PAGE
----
Looking back on 14 years of volunteer high school football coaching Martin Jaunzemis says it all boils down to prowling the sidelines in search of “digger’s gold.”
“I guess you could say I was passionate and dedicated,” Jaunzemis reflects.
“I tried to instill the belief in my players that in the end you do not have to necessarily be the best or most gifted as long as you are willing to outwork the other guy. Then, more often than not, you will be successful.”
The former SFU Clansmen offensive linesman says: “Many years ago, I happened to have a game of squash against Rick Klassen of the BC Lions. After a hard fought point, Rick said two words “diggers gold.” Those two words and who they came from taught me a lot.”
Ironically, after Jaunzemis started coaching the Timberline Wolves he found himself digging for something not quite as glamorous as a glimmer of gold in a rising gridiron star. He was literally digging for manure.
In 1998, when Jaunzemis joined the coaching staff the team was short of everything … pads, sleds, even a score clock.
Mirror reporter Paul Rudan, who coached alongside Jaunzemis for several years, recalls: “Martin came up with the idea of selling folks manure for their gardens. It was way better than selling them something they didn’t need like chocolate covered almonds and the team made a lot of money.”
The manure was bagged at the former UBC experimental farm in Oyster River and in one year netted the team about $12,000.
Rudan remembers Coach Martin as a dedicated volunteer who “spent countless hours working behind the scenes developing plays, attending meetings … doing stuff no one saw.”
Timberline Principal Kevin Harrison says: “We all appreciate Martin’s passion for the game and the team. Several of his players went on to senior levels of football in university and college with scholarships. I appreciate how he was able to work with me to leverage football as a way of getting the boys to keep their grades up.”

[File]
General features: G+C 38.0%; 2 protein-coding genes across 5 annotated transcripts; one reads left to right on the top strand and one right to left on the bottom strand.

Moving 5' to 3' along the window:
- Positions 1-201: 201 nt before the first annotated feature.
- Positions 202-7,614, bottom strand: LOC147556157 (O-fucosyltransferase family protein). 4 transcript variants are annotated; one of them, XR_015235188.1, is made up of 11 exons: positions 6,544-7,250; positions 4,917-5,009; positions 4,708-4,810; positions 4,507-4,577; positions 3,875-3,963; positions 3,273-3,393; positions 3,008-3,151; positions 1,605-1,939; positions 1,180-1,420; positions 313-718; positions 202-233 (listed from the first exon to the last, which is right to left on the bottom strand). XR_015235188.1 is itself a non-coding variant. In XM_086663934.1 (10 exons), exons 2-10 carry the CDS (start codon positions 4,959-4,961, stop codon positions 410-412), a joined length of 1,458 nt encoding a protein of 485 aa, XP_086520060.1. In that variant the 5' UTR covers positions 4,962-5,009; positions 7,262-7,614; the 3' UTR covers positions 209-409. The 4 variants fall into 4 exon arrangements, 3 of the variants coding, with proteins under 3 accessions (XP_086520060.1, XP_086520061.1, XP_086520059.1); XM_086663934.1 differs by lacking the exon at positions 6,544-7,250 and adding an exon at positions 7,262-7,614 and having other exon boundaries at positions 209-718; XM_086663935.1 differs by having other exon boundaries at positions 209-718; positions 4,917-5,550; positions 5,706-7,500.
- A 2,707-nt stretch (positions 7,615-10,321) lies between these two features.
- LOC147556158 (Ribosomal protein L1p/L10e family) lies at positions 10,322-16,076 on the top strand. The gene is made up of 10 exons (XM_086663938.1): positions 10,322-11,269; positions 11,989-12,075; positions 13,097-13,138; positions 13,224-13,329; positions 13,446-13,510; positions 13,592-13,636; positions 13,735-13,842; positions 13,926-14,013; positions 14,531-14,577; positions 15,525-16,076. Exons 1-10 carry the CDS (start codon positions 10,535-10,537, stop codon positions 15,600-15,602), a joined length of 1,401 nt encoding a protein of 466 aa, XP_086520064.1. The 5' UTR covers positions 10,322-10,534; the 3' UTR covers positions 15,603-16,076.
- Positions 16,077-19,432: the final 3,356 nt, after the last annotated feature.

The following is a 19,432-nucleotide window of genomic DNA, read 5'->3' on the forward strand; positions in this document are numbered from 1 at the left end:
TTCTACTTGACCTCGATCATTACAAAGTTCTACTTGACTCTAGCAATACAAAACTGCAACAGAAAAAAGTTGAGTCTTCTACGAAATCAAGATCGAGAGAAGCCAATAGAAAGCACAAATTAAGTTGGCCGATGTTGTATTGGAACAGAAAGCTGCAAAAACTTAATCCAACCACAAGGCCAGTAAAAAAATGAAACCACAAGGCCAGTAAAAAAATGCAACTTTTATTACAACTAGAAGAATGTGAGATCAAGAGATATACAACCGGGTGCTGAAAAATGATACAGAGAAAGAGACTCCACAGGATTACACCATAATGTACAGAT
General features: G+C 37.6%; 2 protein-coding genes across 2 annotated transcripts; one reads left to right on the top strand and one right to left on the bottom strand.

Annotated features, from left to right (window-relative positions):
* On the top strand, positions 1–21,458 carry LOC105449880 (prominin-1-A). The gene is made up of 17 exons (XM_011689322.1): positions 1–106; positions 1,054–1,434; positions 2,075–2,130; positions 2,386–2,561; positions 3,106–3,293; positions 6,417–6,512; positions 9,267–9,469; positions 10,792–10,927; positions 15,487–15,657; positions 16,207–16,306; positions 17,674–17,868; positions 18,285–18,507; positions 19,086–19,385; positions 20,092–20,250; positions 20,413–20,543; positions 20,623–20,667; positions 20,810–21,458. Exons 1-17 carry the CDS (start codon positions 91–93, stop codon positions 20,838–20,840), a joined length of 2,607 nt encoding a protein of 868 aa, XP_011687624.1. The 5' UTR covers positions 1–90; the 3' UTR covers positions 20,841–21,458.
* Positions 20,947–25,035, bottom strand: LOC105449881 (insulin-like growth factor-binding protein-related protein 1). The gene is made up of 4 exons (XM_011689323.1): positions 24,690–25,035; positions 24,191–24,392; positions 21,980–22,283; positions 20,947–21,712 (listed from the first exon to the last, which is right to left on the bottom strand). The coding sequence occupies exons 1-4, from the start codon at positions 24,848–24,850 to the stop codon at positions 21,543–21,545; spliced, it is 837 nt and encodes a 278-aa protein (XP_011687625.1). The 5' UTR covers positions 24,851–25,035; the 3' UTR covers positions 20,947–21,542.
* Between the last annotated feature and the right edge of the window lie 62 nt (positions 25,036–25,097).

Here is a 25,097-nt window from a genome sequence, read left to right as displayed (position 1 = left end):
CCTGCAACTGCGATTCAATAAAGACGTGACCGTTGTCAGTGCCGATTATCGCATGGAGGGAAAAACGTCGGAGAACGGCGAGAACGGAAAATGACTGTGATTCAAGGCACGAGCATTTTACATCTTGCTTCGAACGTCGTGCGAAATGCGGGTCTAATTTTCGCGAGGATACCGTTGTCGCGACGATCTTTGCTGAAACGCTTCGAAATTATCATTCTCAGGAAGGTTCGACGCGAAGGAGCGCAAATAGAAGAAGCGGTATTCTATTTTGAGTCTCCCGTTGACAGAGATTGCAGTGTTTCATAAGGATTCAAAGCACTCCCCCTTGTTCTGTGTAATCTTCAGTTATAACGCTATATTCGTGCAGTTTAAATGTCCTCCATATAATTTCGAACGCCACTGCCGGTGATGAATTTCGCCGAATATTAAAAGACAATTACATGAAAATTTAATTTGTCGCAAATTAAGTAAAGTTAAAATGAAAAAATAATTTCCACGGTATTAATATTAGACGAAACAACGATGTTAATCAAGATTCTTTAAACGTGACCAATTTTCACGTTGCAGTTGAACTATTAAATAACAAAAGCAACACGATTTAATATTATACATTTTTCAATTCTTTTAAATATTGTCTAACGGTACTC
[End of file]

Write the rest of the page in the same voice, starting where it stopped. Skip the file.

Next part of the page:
That gets a chuckle out of Jaunzemis. “I spent more time in the principal’s office as a coach than I ever did as a student,” he says.
On Jaunzemis’ watch the team did very well.
In 2002 it played in the Triple A semi-finals against Vancouver College in BC Place Stadium and in 2009 the Wolves won the Tier Two Championship against Burnaby’s Moscrop Secondary even though there were barely enough players to field a full squad.
“I’m proud of the job I and the other coaches did bringing the program to where it was. We built a pretty good program. I liked to watch what football offered those kids in the way of a life experience.
“We weren’t just teaching kids to play football, we were teaching them how to be team players and how to make decisions to get further on in their lives as they progressed beyond football into the real world,” Jaunzemiss says.
When the Wolves play at home next on Oct. 27 there will be a half time ceremony to recognize Jaunzemis and his coaching legacy.
One of the mementos that will be presented to the retired coach will be a framed letter from Farhan Lalji, president of the B.C. Secondary School Football Association.
Lalji’s letter states: “Thanks for the time you have committed to making our sport grow in Campbell River. Running a football program is not easy … in a smaller region where the coaching and financial pool is often thin. But it is in these areas where football and the life lessons that come from it are more needed.
You have impacted many lives and had plenty of successes on the field and off. Thanks for your passion and commitment.”